Another main activity where Brazilian colleagues are involved and can become involved is the assessment of transboundary aquifers. IGRAC is particularly keen to improve knowledge on internationally shared aquifers; political, institutional, socio-economic, cultural and other differences among countries make the assessment and management of internationally shared aquifers very challenging. Guarani, one of the largest aquifers in the world, is shared by Brazil and its neighbours. Some substantial steps towards common assessment and management of Guarani have been made in last couple of years. This experience is potentially very useful for international groundwater community, to be replicated in other parts of the world.
What is the importance of monitoring groundwater resources? Is the cost justified?
Groundwater is in most parts of the world an extremely important natural resource, more important than most of us realise. About 50% of the world's population is drinking groundwater every day, from major cities to rural villages. Groundwater also supports agriculture by providing large quantities of irrigation water, especially in zones with rather dry climate where crop production without irrigation is not possible. Moreover, groundwater plays a key role in keeping ecosystems sustainable and sometimes as well in maintaining a suitable environment for human settlement. In conclusion, groundwater is of paramount importance for meeting our primary needs.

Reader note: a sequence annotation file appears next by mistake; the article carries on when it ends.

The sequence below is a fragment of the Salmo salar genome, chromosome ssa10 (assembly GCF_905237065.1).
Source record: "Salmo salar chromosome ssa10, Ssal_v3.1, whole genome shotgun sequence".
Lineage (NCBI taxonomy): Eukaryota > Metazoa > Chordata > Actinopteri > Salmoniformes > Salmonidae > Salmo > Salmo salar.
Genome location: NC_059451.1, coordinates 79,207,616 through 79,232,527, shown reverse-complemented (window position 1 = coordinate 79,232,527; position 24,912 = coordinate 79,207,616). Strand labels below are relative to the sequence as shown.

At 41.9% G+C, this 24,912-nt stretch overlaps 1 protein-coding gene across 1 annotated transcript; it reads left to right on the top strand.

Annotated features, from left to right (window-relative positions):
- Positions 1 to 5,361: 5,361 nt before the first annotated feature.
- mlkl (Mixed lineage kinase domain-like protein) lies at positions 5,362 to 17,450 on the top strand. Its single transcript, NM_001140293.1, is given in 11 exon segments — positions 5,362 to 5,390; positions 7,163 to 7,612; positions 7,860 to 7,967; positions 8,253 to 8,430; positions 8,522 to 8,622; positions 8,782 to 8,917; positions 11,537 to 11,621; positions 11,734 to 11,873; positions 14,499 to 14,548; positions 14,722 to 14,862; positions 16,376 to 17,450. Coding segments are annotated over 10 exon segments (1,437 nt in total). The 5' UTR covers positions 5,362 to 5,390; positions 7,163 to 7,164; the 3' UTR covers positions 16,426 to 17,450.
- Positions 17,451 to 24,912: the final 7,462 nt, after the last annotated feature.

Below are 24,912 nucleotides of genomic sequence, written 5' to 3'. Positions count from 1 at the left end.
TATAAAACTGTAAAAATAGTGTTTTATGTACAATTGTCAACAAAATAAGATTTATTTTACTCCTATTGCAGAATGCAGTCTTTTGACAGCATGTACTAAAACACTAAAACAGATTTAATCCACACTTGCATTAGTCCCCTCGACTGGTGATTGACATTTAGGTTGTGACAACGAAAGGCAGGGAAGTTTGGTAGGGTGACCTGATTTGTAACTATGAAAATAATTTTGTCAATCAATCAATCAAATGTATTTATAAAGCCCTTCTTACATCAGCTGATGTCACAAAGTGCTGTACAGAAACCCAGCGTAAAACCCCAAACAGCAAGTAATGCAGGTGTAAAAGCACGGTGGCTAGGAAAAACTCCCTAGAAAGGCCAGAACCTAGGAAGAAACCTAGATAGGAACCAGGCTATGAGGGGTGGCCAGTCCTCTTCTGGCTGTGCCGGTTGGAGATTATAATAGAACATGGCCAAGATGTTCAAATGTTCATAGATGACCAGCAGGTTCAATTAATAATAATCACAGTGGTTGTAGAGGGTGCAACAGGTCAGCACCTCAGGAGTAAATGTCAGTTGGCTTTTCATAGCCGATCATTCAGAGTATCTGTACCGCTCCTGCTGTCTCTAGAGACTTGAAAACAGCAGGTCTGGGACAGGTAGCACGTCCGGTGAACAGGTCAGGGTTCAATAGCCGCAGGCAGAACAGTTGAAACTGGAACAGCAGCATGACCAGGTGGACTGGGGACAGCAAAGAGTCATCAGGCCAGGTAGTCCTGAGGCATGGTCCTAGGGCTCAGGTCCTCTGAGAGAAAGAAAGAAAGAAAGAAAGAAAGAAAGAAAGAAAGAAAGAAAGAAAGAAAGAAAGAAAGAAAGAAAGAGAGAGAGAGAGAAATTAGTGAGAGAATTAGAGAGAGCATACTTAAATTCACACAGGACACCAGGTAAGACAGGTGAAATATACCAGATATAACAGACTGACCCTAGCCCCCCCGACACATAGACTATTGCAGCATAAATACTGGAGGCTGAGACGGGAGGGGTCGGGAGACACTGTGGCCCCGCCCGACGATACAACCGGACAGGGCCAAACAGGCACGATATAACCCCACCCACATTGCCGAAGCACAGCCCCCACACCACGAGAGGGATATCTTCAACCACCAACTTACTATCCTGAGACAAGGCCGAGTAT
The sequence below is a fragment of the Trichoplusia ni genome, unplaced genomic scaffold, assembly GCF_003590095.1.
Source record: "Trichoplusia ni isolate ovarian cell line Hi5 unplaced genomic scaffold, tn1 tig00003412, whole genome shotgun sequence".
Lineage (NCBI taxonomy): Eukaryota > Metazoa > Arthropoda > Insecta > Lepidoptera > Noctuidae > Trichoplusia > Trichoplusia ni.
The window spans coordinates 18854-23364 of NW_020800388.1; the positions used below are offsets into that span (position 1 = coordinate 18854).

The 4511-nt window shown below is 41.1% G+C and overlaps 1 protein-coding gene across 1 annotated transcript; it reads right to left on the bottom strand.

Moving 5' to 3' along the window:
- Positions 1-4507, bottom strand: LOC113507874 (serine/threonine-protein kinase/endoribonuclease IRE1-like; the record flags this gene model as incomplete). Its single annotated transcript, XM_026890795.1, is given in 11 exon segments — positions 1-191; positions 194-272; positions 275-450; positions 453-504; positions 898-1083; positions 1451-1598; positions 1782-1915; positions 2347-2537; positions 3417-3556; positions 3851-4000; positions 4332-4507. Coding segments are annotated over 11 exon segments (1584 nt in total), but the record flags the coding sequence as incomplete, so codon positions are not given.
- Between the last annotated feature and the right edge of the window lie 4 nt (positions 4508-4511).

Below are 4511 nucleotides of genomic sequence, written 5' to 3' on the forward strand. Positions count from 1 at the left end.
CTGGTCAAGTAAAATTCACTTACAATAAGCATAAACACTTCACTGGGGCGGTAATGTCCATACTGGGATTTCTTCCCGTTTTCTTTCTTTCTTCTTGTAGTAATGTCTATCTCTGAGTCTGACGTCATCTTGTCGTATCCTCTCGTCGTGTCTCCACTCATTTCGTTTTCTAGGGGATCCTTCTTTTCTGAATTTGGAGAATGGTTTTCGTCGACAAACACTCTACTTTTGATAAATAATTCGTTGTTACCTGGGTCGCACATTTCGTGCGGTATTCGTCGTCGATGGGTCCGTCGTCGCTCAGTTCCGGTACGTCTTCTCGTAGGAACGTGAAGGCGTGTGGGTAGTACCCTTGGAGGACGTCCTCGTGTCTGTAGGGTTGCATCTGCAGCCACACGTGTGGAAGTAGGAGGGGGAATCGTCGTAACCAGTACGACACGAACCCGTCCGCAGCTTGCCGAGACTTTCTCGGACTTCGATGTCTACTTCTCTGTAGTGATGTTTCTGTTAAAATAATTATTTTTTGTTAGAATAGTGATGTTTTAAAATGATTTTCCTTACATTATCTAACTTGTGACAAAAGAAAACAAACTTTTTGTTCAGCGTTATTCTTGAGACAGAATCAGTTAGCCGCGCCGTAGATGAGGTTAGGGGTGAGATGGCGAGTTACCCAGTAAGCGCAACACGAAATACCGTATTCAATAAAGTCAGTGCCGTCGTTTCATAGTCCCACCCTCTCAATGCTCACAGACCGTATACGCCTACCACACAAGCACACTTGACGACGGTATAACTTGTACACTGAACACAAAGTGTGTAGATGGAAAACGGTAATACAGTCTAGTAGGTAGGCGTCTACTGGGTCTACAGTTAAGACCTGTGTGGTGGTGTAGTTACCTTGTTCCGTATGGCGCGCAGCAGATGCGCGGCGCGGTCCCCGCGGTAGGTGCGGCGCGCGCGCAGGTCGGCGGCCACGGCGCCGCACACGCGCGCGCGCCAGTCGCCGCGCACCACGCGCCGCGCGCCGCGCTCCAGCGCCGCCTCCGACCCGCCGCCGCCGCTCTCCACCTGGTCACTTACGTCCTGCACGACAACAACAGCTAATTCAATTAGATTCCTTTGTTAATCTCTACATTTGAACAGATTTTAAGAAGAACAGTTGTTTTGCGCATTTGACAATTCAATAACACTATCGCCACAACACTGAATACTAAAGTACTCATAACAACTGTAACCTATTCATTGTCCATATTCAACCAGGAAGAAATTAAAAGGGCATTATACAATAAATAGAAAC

And because it has such impact to our daily life, it's crucial to monitor both quantity and quality of groundwater. Groundwater related problems such as pollution or scarcity are difficult to control and often even irreversible. Therefore, it is important to anticipate and recognise these problems in due time and to implement appropriate measures to control or mitigate them without delay.
Groundwater monitoring is often considered expensive, including the capital cost (of network installation), sampling costs (for instrumentation, personnel and logistics) and analytical costs (for laboratory, data processing and storage). Moreover, the return on initial investment is not likely to be evident immediately. Yet, in the longer run, this return can be substantial where monitoring represents an integral part of a management process and avoids loss of valuable groundwater sources, the introduction of costly treatment or the need for expensive aquifer remediation. Awareness of these factors increases when a cost-benefit analysis is included in the design phase of groundwater monitoring programmes.